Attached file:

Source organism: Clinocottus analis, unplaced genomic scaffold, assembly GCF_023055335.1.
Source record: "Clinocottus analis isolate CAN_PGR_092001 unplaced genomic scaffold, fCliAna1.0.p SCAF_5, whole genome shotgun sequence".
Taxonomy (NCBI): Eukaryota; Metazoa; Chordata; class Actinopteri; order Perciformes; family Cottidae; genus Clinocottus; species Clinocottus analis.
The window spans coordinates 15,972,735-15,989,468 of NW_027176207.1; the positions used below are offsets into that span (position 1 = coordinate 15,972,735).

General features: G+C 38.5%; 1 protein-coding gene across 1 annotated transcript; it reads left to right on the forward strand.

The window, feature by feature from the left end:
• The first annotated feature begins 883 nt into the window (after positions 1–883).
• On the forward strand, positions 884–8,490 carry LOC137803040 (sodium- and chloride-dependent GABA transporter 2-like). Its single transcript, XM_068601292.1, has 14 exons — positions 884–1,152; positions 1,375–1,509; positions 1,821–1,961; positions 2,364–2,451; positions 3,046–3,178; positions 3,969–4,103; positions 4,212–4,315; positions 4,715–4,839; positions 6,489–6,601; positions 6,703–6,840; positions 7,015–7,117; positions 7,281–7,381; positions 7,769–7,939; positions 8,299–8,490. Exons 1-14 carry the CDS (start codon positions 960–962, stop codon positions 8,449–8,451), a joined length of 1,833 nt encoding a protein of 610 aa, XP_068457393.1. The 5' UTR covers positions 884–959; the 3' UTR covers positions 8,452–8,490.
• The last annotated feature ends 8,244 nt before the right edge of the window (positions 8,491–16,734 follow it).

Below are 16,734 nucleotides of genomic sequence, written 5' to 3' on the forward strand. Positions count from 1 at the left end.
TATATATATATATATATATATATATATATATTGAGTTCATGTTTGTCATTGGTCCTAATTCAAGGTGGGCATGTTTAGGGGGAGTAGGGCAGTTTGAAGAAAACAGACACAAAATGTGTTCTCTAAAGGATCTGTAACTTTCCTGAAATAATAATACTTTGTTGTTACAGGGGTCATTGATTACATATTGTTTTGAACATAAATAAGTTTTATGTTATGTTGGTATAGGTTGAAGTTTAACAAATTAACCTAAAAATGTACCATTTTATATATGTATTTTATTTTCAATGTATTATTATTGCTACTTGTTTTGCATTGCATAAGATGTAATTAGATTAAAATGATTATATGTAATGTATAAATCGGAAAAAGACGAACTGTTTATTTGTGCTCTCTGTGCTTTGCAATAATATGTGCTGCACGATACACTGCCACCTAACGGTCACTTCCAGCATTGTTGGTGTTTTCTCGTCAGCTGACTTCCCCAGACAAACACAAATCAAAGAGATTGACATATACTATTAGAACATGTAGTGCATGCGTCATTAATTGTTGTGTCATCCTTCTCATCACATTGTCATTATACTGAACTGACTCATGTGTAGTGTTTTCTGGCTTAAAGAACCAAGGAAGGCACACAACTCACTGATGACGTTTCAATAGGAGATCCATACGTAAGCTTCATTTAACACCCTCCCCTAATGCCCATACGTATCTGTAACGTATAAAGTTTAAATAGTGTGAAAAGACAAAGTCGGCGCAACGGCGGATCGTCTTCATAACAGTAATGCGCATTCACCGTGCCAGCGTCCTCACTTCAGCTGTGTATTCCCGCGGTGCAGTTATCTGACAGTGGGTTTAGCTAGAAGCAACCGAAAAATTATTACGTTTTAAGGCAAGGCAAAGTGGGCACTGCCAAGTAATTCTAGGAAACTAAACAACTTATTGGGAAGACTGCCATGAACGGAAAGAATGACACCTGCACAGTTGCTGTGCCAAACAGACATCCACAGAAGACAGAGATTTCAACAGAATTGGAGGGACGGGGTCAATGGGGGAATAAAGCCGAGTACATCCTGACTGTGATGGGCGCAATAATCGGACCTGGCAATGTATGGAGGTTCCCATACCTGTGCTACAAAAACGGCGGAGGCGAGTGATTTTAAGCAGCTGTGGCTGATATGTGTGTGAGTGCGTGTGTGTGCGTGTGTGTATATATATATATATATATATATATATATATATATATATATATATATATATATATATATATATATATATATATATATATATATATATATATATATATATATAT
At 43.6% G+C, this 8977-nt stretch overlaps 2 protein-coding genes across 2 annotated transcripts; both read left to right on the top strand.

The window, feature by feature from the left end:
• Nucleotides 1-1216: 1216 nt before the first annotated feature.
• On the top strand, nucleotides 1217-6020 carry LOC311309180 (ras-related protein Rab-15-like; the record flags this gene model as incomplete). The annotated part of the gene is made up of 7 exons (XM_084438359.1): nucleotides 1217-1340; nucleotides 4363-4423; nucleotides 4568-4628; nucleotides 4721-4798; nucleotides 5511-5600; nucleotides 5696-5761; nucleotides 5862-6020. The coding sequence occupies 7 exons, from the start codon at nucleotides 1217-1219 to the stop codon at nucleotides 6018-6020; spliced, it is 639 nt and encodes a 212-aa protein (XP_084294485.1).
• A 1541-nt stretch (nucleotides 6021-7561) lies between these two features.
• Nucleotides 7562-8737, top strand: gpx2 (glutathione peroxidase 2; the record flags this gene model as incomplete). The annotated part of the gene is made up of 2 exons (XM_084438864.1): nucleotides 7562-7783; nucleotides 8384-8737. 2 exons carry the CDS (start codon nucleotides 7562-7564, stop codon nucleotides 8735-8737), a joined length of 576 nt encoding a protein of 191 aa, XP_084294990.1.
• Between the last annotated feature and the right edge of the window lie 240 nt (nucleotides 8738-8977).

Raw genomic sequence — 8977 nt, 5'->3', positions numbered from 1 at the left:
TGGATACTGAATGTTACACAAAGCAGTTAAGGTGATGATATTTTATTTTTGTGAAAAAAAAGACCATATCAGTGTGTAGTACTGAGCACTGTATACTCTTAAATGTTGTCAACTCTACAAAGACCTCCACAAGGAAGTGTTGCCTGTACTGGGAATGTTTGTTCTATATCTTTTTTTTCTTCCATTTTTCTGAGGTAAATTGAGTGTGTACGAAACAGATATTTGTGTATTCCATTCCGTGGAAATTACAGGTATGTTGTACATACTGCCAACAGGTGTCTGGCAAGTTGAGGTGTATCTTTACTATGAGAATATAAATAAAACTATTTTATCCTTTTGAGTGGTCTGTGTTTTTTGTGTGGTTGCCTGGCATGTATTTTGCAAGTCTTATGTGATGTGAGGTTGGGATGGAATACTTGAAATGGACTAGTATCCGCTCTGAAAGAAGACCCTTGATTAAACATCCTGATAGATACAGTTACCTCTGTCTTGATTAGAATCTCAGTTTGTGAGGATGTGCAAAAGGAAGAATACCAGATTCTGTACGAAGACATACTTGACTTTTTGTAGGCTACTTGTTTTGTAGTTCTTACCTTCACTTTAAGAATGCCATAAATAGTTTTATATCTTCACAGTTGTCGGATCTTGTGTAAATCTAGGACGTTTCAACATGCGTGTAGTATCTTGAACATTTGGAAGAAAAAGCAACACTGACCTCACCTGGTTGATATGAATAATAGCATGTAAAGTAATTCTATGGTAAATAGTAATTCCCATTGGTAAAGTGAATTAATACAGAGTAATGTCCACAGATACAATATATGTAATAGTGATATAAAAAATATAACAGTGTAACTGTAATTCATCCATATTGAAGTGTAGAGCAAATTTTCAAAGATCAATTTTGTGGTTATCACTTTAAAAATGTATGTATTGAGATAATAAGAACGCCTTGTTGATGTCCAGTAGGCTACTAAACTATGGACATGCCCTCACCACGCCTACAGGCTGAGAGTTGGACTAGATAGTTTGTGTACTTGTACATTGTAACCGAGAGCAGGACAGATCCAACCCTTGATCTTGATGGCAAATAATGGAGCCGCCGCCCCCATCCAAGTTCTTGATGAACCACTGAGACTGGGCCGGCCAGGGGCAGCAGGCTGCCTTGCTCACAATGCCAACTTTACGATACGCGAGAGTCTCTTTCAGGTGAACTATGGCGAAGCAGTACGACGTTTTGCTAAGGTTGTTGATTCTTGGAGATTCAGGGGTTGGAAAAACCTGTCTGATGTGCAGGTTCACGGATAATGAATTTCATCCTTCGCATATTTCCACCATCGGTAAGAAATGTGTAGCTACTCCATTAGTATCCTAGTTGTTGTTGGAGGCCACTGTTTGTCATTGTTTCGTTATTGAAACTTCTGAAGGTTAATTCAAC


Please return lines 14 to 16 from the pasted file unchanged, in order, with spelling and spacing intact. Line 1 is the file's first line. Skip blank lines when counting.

• Nucleotides 1-1216: 1216 nt before the first annotated feature.
• On the top strand, nucleotides 1217-6020 carry LOC311309180 (ras-related protein Rab-15-like; the record flags this gene model as incomplete). The annotated part of the gene is made up of 7 exons (XM_084438359.1): nucleotides 1217-1340; nucleotides 4363-4423; nucleotides 4568-4628; nucleotides 4721-4798; nucleotides 5511-5600; nucleotides 5696-5761; nucleotides 5862-6020. The coding sequence occupies 7 exons, from the start codon at nucleotides 1217-1219 to the stop codon at nucleotides 6018-6020; spliced, it is 639 nt and encodes a 212-aa protein (XP_084294485.1).
• A 1541-nt stretch (nucleotides 6021-7561) lies between these two features.